NEWS 8 EXCLUSIVE
BRUCEVILLE, Texas -- A normally quiet country road in Bruceville, south of Waco, bustled with bus traffic for weeks this spring as between 1,000 and 2,000 children were trucked in from the border.
The kids, officially known as unaccompanied alien children, were among thousands swamping the border - without their parents - from Honduras, Guatemala, and Mexico.
A division of the Department of Health and Human Services, the Administration for Children and Families, is one of the agencies trying to manage the influx, estimated at 47,000 this year. It will not disclose where the children have been kept, only that now they are at Lackland Air Force Base and at a facility in the Rio Grande Valley.
But Jay Stewart, whose property borders the Greene Family Camp in Bruceville, watched the dead-end street that leads to the camp choked with bus traffic, truck traffic, and law enforcement officers this spring.
"It was 24-7," Stewart said. "Off-duty police officers. Homeland Security, some of them armed. There were a lot of them out there."
He said there were two groups of about 1,000 each.
"The first group was younger kids. Eight to twelve [years old.] The second group was older kids between twelve and fifteen," Stewart said. "They came in buses an vans. They traveled in groups. They had an escort of two-to-three cars."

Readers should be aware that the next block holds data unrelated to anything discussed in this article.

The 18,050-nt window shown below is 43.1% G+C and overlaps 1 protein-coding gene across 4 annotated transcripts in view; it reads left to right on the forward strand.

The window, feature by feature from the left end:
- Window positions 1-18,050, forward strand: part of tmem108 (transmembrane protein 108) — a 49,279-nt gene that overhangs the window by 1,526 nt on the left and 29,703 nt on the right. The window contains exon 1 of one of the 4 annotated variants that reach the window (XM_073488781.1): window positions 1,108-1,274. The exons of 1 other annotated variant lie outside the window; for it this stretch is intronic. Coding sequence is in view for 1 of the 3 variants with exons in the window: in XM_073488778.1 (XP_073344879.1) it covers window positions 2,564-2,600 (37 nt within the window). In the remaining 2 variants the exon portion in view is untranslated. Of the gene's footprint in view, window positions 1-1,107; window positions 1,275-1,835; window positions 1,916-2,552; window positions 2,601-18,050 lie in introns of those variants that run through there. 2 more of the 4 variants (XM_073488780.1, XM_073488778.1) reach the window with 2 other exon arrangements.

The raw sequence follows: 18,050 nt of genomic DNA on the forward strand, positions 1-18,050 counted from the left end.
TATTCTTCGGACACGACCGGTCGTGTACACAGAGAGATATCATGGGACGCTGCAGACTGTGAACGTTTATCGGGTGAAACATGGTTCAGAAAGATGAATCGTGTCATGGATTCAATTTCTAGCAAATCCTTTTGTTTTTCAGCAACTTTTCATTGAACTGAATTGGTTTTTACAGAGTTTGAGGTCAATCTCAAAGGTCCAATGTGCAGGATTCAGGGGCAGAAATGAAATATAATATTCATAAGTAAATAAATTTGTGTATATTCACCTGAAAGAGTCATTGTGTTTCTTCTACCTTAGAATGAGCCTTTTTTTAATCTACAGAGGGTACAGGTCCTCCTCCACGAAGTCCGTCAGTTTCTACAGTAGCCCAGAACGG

Greene Family Camp provides a summer experience for hundreds of Jewish children every year. It has swimming pools, tennis courts, and horseback riding. The camp would not speak to News 8.
Jay Stewart said the refugees didn't use those amenities, but they still didn't want to leave.
"They worked hard to get here, and they didn't want to go back where they came from," Stewart said.
He could see some playing soccer surrounded by guards. And others crying, either sad at being away from home, or at the thought of returning.
As for the neighbors of the camp, some say they didn't notice the traffic. Others did.
"We were concerned about our kids, because of the traffic. And for security. We normally don't lock things up around here, and we had to."
The groups left late last month. Now the camp is getting back to its normal role of being a place for kids to spend the summer. The first session begins on Sunday.